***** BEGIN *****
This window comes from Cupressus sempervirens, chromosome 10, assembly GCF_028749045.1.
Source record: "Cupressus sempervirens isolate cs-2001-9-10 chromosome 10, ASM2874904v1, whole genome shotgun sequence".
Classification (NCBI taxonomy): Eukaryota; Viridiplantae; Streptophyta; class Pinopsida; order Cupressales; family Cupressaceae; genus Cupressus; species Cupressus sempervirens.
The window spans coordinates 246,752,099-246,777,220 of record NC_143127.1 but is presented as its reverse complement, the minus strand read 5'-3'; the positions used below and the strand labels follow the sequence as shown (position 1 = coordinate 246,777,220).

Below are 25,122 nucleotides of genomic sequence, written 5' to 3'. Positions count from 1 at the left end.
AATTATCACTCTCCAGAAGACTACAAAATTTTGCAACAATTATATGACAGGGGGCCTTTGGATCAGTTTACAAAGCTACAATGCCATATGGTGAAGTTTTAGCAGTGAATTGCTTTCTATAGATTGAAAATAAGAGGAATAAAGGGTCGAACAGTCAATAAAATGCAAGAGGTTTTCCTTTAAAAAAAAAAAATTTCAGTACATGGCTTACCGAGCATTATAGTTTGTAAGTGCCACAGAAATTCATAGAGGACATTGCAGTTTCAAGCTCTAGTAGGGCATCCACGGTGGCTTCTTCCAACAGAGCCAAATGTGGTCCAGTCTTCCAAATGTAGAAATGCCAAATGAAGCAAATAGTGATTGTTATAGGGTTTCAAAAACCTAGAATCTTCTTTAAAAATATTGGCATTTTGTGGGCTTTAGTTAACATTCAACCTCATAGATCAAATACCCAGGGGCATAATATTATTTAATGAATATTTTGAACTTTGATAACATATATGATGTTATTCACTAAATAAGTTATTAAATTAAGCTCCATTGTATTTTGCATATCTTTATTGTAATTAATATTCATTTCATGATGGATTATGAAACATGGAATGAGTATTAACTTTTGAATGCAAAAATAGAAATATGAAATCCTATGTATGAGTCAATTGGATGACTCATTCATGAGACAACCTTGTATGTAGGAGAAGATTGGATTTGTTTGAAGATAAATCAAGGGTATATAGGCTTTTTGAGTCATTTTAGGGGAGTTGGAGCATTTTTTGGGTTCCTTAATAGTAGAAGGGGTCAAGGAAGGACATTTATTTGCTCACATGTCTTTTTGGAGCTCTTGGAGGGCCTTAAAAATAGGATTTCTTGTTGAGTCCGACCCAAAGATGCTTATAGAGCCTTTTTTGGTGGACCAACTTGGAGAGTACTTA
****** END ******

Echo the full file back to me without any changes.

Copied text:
This window comes from Cupressus sempervirens, chromosome 10, assembly GCF_028749045.1.
Source record: "Cupressus sempervirens isolate cs-2001-9-10 chromosome 10, ASM2874904v1, whole genome shotgun sequence".
Classification (NCBI taxonomy): Eukaryota; Viridiplantae; Streptophyta; class Pinopsida; order Cupressales; family Cupressaceae; genus Cupressus; species Cupressus sempervirens.
The window spans coordinates 246,752,099-246,777,220 of record NC_143127.1 but is presented as its reverse complement, the minus strand read 5'-3'; the positions used below and the strand labels follow the sequence as shown (position 1 = coordinate 246,777,220).

Below are 25,122 nucleotides of genomic sequence, written 5' to 3'. Positions count from 1 at the left end.
AATTATCACTCTCCAGAAGACTACAAAATTTTGCAACAATTATATGACAGGGGGCCTTTGGATCAGTTTACAAAGCTACAATGCCATATGGTGAAGTTTTAGCAGTGAATTGCTTTCTATAGATTGAAAATAAGAGGAATAAAGGGTCGAACAGTCAATAAAATGCAAGAGGTTTTCCTTTAAAAAAAAAAAATTTCAGTACATGGCTTACCGAGCATTATAGTTTGTAAGTGCCACAGAAATTCATAGAGGACATTGCAGTTTCAAGCTCTAGTAGGGCATCCACGGTGGCTTCTTCCAACAGAGCCAAATGTGGTCCAGTCTTCCAAATGTAGAAATGCCAAATGAAGCAAATAGTGATTGTTATAGGGTTTCAAAAACCTAGAATCTTCTTTAAAAATATTGGCATTTTGTGGGCTTTAGTTAACATTCAACCTCATAGATCAAATACCCAGGGGCATAATATTATTTAATGAATATTTTGAACTTTGATAACATATATGATGTTATTCACTAAATAAGTTATTAAATTAAGCTCCATTGTATTTTGCATATCTTTATTGTAATTAATATTCATTTCATGATGGATTATGAAACATGGAATGAGTATTAACTTTTGAATGCAAAAATAGAAATATGAAATCCTATGTATGAGTCAATTGGATGACTCATTCATGAGACAACCTTGTATGTAGGAGAAGATTGGATTTGTTTGAAGATAAATCAAGGGTATATAGGCTTTTTGAGTCATTTTAGGGGAGTTGGAGCATTTTTTGGGTTCCTTAATAGTAGAAGGGGTCAAGGAAGGACATTTATTTGCTCACATGTCTTTTTGGAGCTCTTGGAGGGCCTTAAAAATAGGATTTCTTGTTGAGTCCGACCCAAAGATGCTTATAGAGCCTTTTTTGGTGGACCAACTTGGAGAGTACTTA